SPHERES-Zero-Robotics provides a unique and valuable opportunity to maintain students interested in STEM (Science, Technology, Engineering and Mathematics) careers; even those who do not wish to pursue space careers see their lives affected by knowing their work can have an impact beyond the classroom. The ability of the students to participate in real engineering activities, beginning in high school, potentially encourages them to remain interested in those fields. SPHERES-Zero-Robotics also builds critical engineering skills for students such as problem solving, design thought process, operations training, teamwork, and presentation skills.
The SPHERES-Zero-Robotics Competition has four steps in the process:
During the flight sessions there are three phases: programming SPHERES, free-flying operations, and data retrieval. Programming the satellites involves uploading the algorithms for each specific session to the SPHERES laptop from the ground crew. The laptop is used to send the algorithms and commands to the satellites, and receive data and status reports from the satellites. The data is then downlinked to the ground crew for analysis. During free-flying operations, the satellites perform various maneuvers with one to three satellites operating simultaneously. Once the test session is complete, the data is downlinked to the ground, via the Operations Local Area Network (Ops LAN), for analysis by the SPHERES team. This analysis allows new and/or modified tests to be uplinked for use in the next test session.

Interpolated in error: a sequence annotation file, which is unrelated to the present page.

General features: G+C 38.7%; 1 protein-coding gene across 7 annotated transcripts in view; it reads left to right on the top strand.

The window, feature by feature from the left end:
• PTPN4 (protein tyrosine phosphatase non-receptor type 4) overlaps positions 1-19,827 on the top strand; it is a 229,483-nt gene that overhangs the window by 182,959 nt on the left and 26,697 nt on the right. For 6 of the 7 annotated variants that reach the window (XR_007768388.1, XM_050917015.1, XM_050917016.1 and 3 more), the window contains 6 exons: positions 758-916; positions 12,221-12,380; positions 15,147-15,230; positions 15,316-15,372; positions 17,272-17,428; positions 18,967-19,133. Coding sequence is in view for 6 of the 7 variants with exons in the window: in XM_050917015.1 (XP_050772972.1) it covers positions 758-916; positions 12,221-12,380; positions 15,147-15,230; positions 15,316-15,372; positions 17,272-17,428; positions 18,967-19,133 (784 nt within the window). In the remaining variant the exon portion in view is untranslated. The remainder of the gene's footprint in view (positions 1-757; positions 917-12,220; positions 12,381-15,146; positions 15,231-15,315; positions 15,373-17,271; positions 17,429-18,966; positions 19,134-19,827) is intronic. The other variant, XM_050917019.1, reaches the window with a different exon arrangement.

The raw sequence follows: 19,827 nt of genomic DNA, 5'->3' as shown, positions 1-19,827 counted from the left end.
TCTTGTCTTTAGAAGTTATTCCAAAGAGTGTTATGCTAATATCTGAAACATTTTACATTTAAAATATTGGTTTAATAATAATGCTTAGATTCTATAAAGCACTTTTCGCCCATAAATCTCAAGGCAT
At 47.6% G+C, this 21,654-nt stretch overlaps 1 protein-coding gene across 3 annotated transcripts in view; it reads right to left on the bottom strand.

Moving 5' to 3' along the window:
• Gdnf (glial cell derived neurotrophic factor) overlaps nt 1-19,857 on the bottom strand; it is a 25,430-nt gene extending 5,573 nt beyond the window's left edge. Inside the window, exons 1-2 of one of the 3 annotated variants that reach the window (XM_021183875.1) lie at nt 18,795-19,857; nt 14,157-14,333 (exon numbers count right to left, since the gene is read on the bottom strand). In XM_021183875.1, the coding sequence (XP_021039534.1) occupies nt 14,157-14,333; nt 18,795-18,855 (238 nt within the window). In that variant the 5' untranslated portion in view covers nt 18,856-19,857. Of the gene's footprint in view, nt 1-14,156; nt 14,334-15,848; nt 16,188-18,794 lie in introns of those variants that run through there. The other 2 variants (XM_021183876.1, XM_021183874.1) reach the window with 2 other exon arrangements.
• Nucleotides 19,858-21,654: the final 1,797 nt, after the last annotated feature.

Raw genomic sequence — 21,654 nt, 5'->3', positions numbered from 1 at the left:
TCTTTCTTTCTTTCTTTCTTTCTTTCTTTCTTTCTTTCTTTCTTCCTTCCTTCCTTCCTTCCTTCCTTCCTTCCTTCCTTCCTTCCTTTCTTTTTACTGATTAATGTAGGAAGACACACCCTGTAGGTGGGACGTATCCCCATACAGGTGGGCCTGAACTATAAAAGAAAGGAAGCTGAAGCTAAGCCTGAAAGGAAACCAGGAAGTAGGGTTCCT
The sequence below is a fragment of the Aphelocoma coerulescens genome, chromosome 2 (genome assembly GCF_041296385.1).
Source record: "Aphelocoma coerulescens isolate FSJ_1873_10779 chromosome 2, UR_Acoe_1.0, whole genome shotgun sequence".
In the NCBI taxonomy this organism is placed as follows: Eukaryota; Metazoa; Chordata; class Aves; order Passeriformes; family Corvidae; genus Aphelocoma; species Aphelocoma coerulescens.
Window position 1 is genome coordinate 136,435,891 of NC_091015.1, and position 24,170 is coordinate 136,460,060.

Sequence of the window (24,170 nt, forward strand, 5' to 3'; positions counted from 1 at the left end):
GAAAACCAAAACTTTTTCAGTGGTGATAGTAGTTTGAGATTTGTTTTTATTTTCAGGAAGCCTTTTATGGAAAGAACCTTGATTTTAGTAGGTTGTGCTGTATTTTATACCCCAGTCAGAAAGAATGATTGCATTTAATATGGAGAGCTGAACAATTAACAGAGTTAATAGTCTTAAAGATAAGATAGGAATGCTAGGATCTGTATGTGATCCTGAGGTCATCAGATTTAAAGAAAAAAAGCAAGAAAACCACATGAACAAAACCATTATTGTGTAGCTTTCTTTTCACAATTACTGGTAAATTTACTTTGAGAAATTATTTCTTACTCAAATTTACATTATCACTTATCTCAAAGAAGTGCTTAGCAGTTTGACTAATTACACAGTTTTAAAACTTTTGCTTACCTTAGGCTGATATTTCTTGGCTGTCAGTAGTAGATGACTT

In the fall of 2009, the pilot competition for SPHERES-Zero-Robotics included two teams from Idaho. Bonners Ferry High School and Coeur d'Alene School district competed in simulation, ground testing and ISS testing. Neither team was eliminated at any point. The first SPHERES-Zero-Robotics competition aboard the ISS took place on December 9, 2009.(Saenz-Otero et al. 2011)
Zero Robotics SPHERES Challenge 2010: HelioSPHERES saw 24 teams selected from a pool of 48 applicants to participate in the inaugural competition. The finals took place on December 16, 2010 with the LCA Team Zero BotX from Lexington Christian Academy, Massachusetts, winning the tournament. Team Delta Falmouth from Falmouth High School, Maine, received special mention for being the only team to demonstrate station docking during the finals. Team Ganymede from Friendswood High School, Texas, also received special mention for leading the competition until the finals and setting the path for exemplary strategies. The final standings were as follows:
Saenz-Otero A, Katz JG, Mwijuka AT. The Zero Robotics SPHERES Challenge 2010. IEEE Aerospace and Electronic Systems Magazine. 2011; 26(7): 4-17. DOI: 10.1109/MAES.2011.5958758.
Nag S, Hoffman JA, de Weck O. SPHERES Zero Robotics Software Development: Lessons on Crowdsourcing and Collaborative Competition and STEM Education using SPHERES Zero Robotics. Massachusetts Institute of Technology; 2012.
Nag S, Heffan I, Saenz-Otero A, Lydon M. SPHERES Zero Robotics software development: Lessons on crowdsourcing and collaborative competition. 2012 IEEE Aerospace Conference. Big Sky, MT; 2012 1-17.